The term "unprocessed plasma," as used herein, refers to the plasma as it is derived by separation from an individual's blood. The term "processed plasma," as used herein, refers to the plasma so obtained which has been processed in the manner to be later described so as to remove therefrom substantially all non-fluidic constituents other than certain antibodies.
An immunotherapy treatment in accordance with the invention requires the preparation of a specially processed plasma. A supply of unprocessed plasma is derived from serum-positive individuals who are free of any of the clinical symptoms associated with AIDS or ARC (AIDS Related Complex). The symptom-free individuals who are chosen as donors are those found to have a high titre of antibodies which are neutralizing to LAV (HIV). The selected individuals are put on a cell separator for the collection of approximately one liter of unprocessed plasma.
The plasma so obtained is transferred to sterile glass bottles, then left overnight in a refrigerator and spun the following day. This procedure enables the separation of residual red blood cells and coagulum that often form in stored plasma. The spun clear plasma is then brought to room temperature and 1 ml of β-propiolacton is added to 400 ml of plasma and stirred immediately and at frequent intervals during the next half hour. (β-propiolacton inactivates viruses before its hydrolysis.)
A sample of this processed plasma is taken in order to test for the presence of infectious LAV, and it is also screened for sterility. The processed plasma, if found acceptable, is then aliquoted and kept frozen.
Before use in patients, processed plasma from several donors are pooled for each intravenous transfusion to be administered. The reason for so pooling the processed plasma is the suspected antigenic drift which probably occurs in viruses of infected individuals who develop the clinical symptoms associated with AIDS or ARC. Pooled processed plasma should contain neutralizing antibodies to a wider range of epitopes or determinants in the envelope of the virus.
Each patient having an active case of AIDS was given 200 ml of such pooled plasma intravenously, a dosage found to be safe and efficacious. This transfusion was repeated at weekly intervals for at least four weeks and the patient was then tested to determine whether his immune deficiency had been arrested or diminished. The exact dosage is not critical, and a greater or less dosage may be given at weekly or more frequent intervals and the patient's condition monitored to determine the efficacy of the treatment.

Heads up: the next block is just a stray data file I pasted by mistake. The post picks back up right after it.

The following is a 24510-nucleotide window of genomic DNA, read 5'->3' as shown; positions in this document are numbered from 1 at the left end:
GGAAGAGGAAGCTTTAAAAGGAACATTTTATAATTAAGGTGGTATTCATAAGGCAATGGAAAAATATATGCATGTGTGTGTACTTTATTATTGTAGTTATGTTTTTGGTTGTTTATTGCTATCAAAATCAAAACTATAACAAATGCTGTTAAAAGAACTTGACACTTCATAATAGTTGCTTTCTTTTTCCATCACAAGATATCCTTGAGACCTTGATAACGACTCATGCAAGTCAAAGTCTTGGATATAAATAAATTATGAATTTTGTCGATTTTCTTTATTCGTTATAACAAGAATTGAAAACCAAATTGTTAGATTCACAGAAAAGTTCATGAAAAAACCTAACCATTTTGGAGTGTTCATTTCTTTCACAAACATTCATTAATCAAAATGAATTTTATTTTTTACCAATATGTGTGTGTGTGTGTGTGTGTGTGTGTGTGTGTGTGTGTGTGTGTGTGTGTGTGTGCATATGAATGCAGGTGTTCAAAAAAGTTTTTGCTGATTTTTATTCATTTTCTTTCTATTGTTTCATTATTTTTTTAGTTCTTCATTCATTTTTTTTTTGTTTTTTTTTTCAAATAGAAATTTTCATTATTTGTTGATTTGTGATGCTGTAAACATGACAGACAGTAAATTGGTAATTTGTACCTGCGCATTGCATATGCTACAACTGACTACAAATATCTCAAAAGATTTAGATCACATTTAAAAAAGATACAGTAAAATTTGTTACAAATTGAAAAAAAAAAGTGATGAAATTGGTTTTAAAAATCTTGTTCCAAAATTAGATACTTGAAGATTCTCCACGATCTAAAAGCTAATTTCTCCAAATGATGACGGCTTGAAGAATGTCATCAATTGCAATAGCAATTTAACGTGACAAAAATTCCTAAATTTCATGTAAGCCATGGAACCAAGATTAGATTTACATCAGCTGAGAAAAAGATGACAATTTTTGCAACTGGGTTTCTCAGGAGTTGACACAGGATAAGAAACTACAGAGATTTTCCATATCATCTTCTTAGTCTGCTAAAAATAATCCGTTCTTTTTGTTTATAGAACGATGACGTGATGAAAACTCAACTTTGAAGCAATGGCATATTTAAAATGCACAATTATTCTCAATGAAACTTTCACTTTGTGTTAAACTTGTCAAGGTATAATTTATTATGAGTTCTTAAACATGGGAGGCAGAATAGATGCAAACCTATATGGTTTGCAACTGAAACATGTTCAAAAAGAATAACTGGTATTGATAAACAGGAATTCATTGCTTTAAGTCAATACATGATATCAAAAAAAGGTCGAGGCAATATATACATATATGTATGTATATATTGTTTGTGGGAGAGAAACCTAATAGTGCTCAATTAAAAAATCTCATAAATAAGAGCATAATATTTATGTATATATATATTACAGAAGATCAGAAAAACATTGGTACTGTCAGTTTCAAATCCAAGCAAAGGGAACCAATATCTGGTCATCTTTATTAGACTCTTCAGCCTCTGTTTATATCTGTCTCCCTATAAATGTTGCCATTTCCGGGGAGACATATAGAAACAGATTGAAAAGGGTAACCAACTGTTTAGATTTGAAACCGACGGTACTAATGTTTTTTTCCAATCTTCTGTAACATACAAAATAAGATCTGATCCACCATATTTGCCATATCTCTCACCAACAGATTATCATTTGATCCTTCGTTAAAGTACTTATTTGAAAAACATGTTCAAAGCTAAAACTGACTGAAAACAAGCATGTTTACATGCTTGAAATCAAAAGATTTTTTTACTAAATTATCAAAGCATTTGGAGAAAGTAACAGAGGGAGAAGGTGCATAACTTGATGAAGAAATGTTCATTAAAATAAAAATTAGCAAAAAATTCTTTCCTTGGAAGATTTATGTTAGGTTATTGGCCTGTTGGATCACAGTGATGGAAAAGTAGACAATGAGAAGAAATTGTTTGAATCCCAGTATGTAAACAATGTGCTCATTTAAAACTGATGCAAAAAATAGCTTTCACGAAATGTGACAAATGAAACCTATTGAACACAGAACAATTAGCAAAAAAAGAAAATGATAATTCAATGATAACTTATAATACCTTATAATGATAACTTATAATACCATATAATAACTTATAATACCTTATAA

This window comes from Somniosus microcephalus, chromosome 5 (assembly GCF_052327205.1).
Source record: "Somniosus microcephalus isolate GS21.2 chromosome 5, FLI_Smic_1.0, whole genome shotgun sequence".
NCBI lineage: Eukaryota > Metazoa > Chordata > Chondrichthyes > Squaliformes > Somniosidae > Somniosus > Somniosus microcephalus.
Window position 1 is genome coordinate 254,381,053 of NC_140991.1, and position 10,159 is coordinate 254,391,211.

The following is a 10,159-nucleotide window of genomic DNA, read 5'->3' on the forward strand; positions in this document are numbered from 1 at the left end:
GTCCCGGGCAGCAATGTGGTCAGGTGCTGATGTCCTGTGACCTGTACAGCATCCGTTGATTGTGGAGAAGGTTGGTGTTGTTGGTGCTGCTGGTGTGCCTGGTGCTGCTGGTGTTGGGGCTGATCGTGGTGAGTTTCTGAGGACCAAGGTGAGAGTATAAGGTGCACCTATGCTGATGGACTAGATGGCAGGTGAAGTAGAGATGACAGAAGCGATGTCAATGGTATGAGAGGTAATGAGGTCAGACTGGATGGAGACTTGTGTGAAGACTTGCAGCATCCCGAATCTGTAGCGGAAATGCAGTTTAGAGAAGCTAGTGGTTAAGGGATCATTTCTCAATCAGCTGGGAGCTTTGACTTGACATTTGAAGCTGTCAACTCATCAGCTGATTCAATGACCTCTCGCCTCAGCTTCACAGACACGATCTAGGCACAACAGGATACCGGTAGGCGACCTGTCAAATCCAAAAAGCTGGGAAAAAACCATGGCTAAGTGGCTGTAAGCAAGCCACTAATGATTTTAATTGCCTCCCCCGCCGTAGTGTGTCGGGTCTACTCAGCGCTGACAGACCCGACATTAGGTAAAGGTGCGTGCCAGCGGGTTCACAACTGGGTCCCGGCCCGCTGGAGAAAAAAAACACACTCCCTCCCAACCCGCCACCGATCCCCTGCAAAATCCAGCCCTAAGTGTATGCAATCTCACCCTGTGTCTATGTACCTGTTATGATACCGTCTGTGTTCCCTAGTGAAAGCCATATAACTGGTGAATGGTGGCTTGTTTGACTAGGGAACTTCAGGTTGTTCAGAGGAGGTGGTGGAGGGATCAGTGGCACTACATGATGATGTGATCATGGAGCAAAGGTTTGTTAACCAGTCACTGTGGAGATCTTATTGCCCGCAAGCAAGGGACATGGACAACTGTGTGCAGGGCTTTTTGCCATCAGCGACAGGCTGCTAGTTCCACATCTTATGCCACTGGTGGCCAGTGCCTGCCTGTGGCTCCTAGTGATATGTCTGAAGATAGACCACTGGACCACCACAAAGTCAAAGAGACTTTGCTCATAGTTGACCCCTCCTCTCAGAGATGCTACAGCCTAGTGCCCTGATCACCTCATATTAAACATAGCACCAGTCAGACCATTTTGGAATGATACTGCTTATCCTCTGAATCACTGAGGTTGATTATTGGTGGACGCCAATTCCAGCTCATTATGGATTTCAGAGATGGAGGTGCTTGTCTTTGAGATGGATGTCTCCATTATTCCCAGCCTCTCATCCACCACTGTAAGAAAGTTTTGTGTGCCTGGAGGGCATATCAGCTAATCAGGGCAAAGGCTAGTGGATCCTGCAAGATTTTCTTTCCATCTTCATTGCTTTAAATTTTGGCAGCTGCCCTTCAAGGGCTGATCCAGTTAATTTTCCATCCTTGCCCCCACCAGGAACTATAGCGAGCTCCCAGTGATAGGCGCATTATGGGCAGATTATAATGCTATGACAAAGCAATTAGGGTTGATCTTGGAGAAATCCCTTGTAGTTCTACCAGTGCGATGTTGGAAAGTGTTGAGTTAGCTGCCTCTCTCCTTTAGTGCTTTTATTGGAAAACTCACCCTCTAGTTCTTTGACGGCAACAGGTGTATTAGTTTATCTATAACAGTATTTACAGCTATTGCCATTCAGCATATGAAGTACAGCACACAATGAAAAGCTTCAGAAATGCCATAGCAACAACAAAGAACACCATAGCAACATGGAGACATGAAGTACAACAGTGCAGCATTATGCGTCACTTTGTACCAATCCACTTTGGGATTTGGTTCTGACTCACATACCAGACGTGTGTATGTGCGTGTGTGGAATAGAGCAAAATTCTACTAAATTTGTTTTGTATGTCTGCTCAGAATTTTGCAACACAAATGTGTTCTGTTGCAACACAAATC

While there has been shown a preferred immunotherapy technique for treating patients infected with the AIDS virus, essentially the same technique is applicable to patients suffering from other immunodeficiency disorders.
Normally, antibodies are synthesized by lymphoid cells derived from B lymphocytes of bone marrow. The great diversity of antibody specificities results from immunoglobulin molecules possessing many structural features in common. Individual antibody molecules of heterogeneous binding specificity differ in their detailed amino acid sequences. Hence, even antibodies having the same specificity are usually a mixture of immunoglobulins having different amino acid sequences, although such sequences may be substantially homologous. The terms "antibody" and "immunoglobulin" are interchangeable.
Individual lymphocytes produce immunoglobulin of a single amino acid sequence. Lymphocytes cannot be directly cultured to produce their specific antibody. However, Kohler and Milstein (Nature: 256,495 (1975)) demonstrated for the first time that a process of somatic cell fusion, specifically between a lymphocyte and a myeloma cell, could yield hybrid cells which grow in culture and produce a specific antibody. Myleloma cells are lymphocyte tumor cells which, depending upon the cell strain, frequently produce an antibody themselves, although some "non-producing" strains are known. Since this seminal work, much effort has been directed to the production of various hybrid cells resulting from the fusion of a lymphocyte and a myeloma cell. These are called "hybridomas."
Hybridoma production is an in vitro hybridization process. In this process, the genetic materials of both these cells are joined to create a hybrid cell that contains desirable characteristics from both predecessors, specific homogeneous antibody production and immortality.
In the fusion procedure, spleen lymphocytes from an animal immunized against a chosen antigen are fused with myeloma cells, and the resulting hybridomas are then dispersed in a series of separate culture tubes or microtitre plate wells to screen for cultures producing a desired antibody. Positive cultures are further diluted to obtain colonies arising from a single cell, these being designated clones. The clones are again screened for production of the desired antibody. An antibody derived from a cloned hybridoma is therefore termed "monoclonal."